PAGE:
77 Tasting Notes
This Fu Shou Shan has a very flowery presence, some light buttery vegetal notes and is rather creamy. There’s also a good deal of foresty, pine like notes.
All around a pretty solid Taiwanese oolong. Nothing surprising, but pretty good.
Flavors: Butter, Flowers, Pine, Vegetal
The scent notes on this one are quite unexpected: rose, perfume, amber, green bean. It reminds me of some shampoos and lotions.
The taste is like… paper, with a hint of hay and malt. Very slight hint of ocean and on later steepings it actually tasted like the smell of amber. Strange.
It’s not bad tasting, but it is kind of bland to me. I feel rather unaffected by it. The perfumey notes are a bit much for me.
Flavors: Hay, Malt, Ocean Air, Paper
Myahaaa! CRAZY CAT ALERT!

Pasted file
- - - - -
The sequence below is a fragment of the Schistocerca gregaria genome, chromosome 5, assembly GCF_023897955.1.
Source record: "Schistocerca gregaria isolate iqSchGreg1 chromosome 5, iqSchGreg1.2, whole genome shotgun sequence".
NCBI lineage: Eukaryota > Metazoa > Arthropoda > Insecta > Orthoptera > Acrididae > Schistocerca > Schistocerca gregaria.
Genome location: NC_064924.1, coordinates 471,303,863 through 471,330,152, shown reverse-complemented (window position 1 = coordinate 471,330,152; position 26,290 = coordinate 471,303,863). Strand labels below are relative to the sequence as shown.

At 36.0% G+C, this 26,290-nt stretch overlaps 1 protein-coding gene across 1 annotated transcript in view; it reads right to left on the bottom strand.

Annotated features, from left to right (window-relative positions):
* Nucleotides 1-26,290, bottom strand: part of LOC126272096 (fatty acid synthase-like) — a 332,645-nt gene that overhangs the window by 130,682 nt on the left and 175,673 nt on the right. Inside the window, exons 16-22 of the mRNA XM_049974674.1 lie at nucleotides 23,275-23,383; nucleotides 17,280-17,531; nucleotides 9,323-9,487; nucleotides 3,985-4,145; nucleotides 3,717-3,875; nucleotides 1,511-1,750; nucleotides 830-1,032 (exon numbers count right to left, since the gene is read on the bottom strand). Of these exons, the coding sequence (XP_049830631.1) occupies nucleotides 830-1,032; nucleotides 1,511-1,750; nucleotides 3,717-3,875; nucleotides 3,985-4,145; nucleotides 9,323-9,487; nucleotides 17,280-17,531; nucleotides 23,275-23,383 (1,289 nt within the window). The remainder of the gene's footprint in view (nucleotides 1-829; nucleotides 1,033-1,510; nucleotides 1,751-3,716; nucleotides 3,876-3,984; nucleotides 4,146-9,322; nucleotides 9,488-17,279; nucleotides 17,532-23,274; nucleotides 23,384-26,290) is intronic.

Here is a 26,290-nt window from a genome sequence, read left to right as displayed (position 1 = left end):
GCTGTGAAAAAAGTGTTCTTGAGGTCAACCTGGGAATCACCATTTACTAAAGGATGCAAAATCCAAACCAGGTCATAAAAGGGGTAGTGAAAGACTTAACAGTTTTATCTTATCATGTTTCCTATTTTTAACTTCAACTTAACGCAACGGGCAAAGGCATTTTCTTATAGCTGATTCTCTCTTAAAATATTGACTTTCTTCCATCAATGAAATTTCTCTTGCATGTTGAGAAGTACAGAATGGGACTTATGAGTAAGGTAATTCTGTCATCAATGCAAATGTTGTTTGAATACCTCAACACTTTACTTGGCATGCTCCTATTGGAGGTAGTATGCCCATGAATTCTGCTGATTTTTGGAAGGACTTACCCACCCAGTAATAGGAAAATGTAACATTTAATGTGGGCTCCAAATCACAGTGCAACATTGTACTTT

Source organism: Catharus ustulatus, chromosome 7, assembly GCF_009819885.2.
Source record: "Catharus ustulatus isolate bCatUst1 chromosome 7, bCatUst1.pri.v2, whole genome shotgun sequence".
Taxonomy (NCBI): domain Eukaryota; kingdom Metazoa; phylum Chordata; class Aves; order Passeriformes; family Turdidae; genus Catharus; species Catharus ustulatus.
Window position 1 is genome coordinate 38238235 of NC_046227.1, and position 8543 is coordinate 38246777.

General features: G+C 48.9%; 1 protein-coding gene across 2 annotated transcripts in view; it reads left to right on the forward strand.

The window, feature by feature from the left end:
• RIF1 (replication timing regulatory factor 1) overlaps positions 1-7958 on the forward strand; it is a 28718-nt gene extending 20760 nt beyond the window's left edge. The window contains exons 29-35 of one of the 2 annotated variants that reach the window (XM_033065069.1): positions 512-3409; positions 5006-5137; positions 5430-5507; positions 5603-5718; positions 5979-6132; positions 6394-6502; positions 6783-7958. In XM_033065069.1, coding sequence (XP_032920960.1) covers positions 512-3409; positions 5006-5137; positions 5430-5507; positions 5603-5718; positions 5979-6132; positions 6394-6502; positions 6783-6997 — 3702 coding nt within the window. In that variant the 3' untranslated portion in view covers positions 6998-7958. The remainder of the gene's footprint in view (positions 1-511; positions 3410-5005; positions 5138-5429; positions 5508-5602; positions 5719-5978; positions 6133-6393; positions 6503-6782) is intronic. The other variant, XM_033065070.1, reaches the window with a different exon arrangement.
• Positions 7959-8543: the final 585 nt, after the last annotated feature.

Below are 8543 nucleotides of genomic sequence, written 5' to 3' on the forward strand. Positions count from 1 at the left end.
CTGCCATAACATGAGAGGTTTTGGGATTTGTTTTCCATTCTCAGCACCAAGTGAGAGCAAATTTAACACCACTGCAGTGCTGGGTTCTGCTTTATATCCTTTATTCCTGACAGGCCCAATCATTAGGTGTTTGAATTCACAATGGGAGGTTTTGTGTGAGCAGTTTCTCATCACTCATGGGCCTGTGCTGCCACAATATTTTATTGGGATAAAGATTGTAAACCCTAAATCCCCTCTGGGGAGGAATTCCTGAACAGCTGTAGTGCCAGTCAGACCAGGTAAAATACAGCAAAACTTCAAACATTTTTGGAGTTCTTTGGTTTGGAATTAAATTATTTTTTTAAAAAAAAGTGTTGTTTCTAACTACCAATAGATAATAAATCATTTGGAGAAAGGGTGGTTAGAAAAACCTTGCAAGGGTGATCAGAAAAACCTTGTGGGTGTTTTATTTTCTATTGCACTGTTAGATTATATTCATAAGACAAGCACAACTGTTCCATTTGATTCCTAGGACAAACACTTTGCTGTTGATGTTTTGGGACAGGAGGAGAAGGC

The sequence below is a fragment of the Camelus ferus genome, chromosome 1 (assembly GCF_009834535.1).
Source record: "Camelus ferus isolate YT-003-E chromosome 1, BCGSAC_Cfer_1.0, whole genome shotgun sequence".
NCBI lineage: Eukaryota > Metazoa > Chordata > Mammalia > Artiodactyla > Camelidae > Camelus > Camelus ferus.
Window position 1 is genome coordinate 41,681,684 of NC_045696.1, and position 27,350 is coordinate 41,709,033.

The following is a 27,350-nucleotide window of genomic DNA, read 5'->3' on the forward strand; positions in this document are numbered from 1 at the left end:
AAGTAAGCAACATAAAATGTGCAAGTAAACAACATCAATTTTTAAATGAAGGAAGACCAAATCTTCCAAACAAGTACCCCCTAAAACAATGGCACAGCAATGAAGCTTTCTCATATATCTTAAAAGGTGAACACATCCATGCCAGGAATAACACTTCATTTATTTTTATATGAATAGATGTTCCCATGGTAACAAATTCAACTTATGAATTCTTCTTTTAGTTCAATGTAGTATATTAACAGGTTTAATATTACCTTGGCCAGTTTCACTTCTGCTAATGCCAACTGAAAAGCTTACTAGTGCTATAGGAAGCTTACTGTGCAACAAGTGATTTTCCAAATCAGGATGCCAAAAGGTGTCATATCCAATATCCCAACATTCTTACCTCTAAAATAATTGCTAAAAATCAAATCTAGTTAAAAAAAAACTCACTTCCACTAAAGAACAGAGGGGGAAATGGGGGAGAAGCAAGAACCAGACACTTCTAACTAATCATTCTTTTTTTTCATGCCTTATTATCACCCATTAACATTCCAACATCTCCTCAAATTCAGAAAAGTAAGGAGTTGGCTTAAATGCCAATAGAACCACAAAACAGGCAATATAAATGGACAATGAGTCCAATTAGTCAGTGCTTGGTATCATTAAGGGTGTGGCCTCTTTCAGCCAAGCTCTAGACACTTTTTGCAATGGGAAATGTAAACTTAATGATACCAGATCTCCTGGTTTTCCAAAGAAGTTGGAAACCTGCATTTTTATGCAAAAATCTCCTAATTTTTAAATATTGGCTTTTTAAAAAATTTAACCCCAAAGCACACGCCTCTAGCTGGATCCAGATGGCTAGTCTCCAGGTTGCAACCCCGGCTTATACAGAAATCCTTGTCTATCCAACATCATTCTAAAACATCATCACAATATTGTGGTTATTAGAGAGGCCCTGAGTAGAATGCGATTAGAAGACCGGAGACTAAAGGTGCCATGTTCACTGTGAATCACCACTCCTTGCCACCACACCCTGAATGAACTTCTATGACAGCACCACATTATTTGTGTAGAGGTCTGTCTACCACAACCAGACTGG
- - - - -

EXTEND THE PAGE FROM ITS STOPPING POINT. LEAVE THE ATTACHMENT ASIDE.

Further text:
Okay, so there are times in my tea journey when I encounter a tea that is… for lack of a better term… catnip… to me. In fact, I am surprised this is happening now, because there is only one tea that does that to me up to this point! To elaborate… I am just so intoxicated and shocked by the flavor… it’s like I’m discovering flavors I never knew existed. I can hardly begin to describe the incredible freshness and enjoyability of this tea… and due to not knowing exactly what to think except “WHOA!” I get this giddy cat-on-nip reaction that makes me make vocal noises of pleasure after each of the first few sips. The next several sips all I do is wildly brag to my guests or friends about just how wonderful it is. I preach and yet I feel rather like just flailing around and doing donuts on the carpet. This is only the fourth tea I’ve tried out of hundreds I’ve tried now that I’ve given a perfect 100 score in my review here on Steepster.